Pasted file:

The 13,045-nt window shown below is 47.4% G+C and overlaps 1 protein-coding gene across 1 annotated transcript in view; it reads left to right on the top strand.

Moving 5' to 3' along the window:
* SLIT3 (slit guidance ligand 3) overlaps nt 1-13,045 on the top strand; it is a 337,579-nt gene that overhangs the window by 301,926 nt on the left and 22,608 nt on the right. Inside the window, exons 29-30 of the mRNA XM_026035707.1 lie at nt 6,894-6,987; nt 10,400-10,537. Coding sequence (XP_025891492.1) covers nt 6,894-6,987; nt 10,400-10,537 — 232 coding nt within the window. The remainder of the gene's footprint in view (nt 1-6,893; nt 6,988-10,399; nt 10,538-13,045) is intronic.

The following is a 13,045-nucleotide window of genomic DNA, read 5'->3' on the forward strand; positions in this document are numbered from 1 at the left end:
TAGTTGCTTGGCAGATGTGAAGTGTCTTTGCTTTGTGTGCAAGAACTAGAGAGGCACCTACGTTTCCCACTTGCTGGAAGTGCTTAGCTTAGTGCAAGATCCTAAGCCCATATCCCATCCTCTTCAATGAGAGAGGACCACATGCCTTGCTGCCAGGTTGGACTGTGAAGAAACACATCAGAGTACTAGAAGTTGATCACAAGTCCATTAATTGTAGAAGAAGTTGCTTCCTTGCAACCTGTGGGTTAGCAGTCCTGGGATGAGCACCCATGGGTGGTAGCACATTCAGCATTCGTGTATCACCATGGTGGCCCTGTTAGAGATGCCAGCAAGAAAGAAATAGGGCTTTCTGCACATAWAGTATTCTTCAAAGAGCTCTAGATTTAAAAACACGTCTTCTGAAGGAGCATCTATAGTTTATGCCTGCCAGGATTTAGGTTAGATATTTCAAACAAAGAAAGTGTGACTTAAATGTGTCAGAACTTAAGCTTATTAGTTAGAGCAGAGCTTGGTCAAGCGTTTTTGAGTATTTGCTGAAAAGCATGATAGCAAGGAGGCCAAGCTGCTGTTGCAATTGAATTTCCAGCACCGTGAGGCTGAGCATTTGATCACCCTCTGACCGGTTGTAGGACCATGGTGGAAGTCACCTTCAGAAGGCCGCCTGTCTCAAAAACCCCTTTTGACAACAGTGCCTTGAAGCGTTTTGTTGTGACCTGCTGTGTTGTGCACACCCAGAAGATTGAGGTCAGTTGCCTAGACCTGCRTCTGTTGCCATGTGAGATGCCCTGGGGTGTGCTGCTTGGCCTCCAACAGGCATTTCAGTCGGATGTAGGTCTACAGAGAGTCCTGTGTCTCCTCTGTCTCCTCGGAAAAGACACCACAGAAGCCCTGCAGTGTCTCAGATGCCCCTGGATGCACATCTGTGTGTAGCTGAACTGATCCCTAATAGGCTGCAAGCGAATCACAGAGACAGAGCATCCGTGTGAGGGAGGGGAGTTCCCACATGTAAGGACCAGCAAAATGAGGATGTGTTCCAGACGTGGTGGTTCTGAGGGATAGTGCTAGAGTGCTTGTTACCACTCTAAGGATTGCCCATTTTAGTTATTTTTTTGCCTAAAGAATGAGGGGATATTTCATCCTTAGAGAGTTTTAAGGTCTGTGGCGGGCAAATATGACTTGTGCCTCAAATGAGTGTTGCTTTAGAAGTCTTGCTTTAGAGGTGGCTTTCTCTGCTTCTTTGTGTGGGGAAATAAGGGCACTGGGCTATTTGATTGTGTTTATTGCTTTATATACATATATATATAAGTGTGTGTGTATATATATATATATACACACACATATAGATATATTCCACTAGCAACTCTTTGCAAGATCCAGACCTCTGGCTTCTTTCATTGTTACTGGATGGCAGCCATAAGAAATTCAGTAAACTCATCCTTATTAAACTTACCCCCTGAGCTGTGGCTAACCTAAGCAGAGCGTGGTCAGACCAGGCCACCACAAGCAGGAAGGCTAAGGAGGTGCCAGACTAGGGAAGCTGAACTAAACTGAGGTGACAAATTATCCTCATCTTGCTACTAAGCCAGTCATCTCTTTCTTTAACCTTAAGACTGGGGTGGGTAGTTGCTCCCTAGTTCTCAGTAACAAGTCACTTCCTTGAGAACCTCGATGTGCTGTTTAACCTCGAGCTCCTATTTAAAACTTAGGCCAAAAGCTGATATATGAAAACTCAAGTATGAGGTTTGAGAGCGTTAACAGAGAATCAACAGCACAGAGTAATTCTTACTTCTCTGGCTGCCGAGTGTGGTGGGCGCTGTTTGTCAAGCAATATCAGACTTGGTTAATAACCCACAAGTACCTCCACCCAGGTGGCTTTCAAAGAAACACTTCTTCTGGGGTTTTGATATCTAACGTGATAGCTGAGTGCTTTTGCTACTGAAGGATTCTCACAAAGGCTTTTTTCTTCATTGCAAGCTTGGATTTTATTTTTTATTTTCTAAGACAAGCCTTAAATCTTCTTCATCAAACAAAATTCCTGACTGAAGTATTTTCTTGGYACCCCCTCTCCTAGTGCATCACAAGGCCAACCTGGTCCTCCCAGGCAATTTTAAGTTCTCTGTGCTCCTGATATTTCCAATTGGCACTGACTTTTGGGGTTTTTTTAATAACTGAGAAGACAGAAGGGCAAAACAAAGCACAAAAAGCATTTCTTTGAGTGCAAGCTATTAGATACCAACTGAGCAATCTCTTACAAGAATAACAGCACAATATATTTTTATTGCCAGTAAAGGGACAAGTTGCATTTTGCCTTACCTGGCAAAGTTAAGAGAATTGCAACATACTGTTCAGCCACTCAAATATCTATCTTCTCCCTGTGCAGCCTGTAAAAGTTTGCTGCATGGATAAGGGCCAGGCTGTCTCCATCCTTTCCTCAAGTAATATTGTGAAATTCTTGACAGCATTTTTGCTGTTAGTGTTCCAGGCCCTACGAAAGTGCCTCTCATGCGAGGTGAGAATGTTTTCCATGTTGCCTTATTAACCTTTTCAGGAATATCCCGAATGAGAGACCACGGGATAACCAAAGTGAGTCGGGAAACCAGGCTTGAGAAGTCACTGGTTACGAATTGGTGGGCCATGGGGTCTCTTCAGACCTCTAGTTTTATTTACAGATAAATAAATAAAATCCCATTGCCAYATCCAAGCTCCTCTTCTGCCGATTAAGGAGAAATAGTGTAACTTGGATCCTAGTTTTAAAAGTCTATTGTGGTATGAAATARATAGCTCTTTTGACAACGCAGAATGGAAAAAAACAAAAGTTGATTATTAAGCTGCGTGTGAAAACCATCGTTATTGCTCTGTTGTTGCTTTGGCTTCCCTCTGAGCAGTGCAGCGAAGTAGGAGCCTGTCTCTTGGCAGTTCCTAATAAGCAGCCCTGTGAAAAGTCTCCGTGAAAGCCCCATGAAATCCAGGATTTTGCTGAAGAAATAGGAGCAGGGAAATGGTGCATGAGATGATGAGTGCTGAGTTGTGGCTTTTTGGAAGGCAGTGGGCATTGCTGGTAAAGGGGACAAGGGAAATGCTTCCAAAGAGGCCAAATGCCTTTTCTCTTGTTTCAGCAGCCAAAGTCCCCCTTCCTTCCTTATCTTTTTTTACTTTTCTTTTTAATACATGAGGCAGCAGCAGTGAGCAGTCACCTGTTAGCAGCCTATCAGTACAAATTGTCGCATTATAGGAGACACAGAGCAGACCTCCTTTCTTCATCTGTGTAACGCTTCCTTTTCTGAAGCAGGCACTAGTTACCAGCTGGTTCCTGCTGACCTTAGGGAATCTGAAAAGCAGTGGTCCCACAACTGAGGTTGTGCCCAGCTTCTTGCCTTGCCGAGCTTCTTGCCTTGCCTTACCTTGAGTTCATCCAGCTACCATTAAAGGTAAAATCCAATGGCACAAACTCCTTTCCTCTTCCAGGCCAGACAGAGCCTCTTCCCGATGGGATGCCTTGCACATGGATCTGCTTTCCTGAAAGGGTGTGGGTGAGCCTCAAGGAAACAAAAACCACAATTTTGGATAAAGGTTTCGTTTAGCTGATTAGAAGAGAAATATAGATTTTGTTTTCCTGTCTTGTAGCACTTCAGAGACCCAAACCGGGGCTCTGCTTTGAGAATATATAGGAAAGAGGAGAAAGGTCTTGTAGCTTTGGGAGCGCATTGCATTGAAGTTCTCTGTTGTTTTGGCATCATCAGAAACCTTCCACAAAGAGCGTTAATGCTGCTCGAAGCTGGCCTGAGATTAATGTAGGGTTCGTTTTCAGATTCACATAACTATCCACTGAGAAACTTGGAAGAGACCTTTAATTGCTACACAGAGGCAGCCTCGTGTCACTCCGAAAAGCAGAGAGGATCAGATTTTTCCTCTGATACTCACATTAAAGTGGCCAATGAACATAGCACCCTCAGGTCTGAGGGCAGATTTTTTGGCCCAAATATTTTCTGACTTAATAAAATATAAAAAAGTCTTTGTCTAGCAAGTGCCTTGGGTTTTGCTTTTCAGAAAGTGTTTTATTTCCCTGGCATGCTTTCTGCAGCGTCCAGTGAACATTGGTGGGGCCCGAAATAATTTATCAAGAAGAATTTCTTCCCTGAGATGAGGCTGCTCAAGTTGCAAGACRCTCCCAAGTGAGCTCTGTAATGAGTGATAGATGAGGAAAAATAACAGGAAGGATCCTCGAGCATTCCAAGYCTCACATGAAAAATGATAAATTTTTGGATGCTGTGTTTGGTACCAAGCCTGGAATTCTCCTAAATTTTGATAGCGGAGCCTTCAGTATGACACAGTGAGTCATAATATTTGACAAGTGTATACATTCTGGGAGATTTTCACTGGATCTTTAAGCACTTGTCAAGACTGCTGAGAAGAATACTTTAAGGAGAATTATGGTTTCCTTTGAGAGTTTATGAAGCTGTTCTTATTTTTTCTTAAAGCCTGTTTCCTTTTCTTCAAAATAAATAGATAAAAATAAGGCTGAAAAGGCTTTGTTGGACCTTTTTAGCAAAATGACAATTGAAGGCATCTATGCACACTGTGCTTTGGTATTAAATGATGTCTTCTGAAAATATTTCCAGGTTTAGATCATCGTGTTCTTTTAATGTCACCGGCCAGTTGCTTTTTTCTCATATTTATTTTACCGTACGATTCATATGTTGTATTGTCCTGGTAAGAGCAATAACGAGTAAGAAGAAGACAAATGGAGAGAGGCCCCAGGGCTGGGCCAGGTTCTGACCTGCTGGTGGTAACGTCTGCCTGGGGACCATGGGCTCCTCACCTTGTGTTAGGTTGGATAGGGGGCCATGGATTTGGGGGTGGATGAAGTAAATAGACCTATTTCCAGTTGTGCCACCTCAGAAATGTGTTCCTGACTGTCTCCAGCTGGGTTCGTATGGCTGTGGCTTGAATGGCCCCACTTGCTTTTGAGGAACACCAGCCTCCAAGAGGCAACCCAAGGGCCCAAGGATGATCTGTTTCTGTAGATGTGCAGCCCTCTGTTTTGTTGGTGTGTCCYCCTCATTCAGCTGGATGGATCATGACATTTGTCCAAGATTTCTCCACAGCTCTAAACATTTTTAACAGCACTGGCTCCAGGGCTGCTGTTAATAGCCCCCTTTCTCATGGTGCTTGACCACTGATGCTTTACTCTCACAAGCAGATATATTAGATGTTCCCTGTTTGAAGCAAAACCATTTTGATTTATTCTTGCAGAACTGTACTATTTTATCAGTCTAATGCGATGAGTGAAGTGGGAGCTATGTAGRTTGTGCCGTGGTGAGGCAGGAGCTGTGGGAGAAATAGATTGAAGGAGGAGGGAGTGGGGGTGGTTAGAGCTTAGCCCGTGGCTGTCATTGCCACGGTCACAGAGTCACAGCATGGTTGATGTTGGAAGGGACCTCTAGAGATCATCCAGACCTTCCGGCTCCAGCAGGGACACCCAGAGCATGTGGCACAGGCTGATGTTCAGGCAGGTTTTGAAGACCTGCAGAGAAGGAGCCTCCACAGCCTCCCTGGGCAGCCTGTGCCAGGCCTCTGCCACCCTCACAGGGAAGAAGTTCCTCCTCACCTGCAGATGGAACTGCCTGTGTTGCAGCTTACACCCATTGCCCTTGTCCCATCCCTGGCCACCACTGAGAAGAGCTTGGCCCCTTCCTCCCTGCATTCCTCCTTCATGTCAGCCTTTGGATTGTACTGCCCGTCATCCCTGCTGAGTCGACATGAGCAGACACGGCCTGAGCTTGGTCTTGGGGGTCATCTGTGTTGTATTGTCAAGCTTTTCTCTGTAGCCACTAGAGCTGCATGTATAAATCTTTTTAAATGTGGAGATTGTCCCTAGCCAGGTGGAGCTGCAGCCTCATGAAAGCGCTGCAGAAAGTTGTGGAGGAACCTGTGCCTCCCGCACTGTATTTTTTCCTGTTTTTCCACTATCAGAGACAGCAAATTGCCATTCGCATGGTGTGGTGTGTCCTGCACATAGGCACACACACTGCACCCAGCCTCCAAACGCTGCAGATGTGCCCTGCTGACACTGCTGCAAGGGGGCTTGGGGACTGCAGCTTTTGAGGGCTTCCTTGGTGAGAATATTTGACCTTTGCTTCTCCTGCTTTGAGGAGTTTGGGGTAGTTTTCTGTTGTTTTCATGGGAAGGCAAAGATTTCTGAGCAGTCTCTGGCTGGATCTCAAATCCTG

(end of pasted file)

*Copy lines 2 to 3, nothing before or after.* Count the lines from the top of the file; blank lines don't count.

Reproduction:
Moving 5' to 3' along the window:
* SLIT3 (slit guidance ligand 3) overlaps nt 1-13,045 on the top strand; it is a 337,579-nt gene that overhangs the window by 301,926 nt on the left and 22,608 nt on the right. Inside the window, exons 29-30 of the mRNA XM_026035707.1 lie at nt 6,894-6,987; nt 10,400-10,537. Coding sequence (XP_025891492.1) covers nt 6,894-6,987; nt 10,400-10,537 — 232 coding nt within the window. The remainder of the gene's footprint in view (nt 1-6,893; nt 6,988-10,399; nt 10,538-13,045) is intronic.